He Means 'Eternal'.
11 x 10 in (27.94 x 25.4 cm)
A c. 1953 original manuscript political cartoon by George White for the Tampa Morning Tribune. It depicts Communist influence in Laos as the Viet Minh-aligned Pathet Lao were becoming an increasing threat to the U.S.-backed government.
A Closer LookThe cartoon depicts Uncle Sam conversing with a bear representing the Soviet Union. The Soviets declare that the situation in Laos is a purely internal affair, a common refrain at the time, fitting with the approach of the Comintern in the early Cold War. The title of the cartoon suggests 'eternal affair' would be a more accurate phrase, as civil conflicts between Communists and anti-Communists engulfed many territories undergoing decolonization, especially in Asia.
Historical ContextAs elsewhere in Southeast Asia, anti-colonial resistance in Laos predated the World War II (1939 - 1945) but was greatly strengthened by the conflict. Japan progressively occupied French Indochina in 1941, outwardly leaving much of the administrative system unchanged but quietly supporting and promoting friendly officials. In Laos, they found a capable collaborator in the reform-minded Prince Phetsarath (also Romanized as Phetxarāt). In March 1945, as Japan's wartime empire was in grave danger, a coup was launched in Indochina and leaders were installed who renounced any connection with France. When Japan surrendered shortly thereafter, the result was a chaotic and charged situation.
Phetsarath tried to establish an independent kingdom at Luang Prabang, while King Sisavang was deposed for his willingness to work with France. Meanwhile, Lao nationalists who resisted the Japanese during the war cast their lot with Phetsarath. France succeeded in restoring Sisavang to the throne and granted Laos more autonomy to head off anti-colonial sentiment.
As in Vietnam, the nationalist resistance movement took on a decidedly left-wing orientation and began to receive stronger support from the Soviet Union and, from 1949, the People's Republic of China. The Pathet Lao emerged as the main force resisting the government, working in conjunction with the Viet Minh (and later North Vietnam). Simultaneously, foreign support for the government increasingly came from the United States instead of France.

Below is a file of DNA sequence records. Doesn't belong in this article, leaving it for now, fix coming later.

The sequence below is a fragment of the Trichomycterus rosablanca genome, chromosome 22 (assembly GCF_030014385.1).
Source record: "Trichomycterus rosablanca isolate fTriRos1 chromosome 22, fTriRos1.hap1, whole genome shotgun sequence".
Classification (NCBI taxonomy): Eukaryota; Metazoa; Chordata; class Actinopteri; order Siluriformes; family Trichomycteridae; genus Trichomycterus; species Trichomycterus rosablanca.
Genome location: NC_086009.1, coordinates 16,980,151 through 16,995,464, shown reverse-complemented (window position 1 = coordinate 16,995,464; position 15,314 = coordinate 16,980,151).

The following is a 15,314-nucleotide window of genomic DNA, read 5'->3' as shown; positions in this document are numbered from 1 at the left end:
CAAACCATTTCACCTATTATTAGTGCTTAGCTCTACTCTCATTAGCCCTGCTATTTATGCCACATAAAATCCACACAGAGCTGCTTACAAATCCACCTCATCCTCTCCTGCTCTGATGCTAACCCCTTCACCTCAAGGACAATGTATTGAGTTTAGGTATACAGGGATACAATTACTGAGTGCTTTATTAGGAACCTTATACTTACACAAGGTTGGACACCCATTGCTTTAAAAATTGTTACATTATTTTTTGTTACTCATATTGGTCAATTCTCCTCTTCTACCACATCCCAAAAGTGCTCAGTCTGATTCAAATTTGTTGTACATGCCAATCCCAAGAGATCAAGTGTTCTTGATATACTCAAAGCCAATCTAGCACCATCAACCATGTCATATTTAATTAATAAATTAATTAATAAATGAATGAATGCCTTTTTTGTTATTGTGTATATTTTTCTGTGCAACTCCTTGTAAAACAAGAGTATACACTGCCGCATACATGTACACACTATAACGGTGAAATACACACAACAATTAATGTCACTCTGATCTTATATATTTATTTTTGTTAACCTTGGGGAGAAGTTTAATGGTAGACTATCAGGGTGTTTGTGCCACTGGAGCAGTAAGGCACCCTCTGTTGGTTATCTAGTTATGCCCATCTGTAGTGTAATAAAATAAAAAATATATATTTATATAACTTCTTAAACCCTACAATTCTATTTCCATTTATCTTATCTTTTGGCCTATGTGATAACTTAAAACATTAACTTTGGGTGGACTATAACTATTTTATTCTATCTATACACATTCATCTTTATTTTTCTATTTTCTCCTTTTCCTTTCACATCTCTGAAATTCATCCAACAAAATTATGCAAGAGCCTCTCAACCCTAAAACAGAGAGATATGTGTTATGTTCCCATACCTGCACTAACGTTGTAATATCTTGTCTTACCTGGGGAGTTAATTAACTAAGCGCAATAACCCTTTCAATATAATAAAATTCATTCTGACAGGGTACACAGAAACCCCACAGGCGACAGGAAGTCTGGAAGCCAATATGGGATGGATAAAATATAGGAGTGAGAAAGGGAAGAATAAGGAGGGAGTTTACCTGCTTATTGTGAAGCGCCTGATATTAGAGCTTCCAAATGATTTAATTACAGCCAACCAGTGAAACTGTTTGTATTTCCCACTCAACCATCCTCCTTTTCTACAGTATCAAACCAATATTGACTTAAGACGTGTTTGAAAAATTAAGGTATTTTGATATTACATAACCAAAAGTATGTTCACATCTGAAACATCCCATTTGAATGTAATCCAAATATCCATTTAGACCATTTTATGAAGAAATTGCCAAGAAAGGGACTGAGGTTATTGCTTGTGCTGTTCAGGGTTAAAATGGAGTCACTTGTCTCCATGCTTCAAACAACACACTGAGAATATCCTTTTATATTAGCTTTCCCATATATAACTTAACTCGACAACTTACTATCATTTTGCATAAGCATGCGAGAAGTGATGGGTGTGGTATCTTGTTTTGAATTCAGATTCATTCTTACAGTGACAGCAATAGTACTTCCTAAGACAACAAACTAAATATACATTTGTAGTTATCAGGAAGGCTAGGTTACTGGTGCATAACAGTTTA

As Pathet Lao activity increased, the Central Intelligence Agency responded with a range of activities meant to counter Communist influence, including the enlistment of an entire airline to ferry troops and equipment, constituting the largest CIA paramilitary operation before the Soviet-Afghan War. In later years, the U.S. Air Force undertook bombing campaigns against the portions of the Ho Chi Minh Trail that entered Laotian territory.
Despite occasional lulls in the fighting and a change of leadership in the Lao government, the civil war dragged on for years, driven by indigenous factors but also largely as an ancillary conflict to the Vietnam War (Second Indochina War). Eventually, in 1975, the Pathet Lao were able to take over the Lao government and have ruled the Lao People's Democratic Republic ever since.
Publication History and CensusThis is the original manuscript draft of George White's cartoon for the Tampa Morning Tribune. As unrest and civil war in Laos was strung out over many years, an exact date is difficult to determine, but most likely it dates from 1953 or 1954, when the Pathet Lao was recognized internationally as a formidable political and military force.
George White (1901 - March 7, 1964) was born in Grand Rapids, Michigan and relocated to Tampa with this family in 1915. White studied art under Tampa artist Walter Collins and began work as a commercial artist at the Tampa Morning Tribune in 1928 and by 1934 was a regular cartoonist at the Tribune. Rather unconventionally, the paper featured his cartoons on the front page. His work displays the evolving course of America's domestic and geopolitics from the interwar period, through the Second World War, and into the Cold War More by this mapmaker...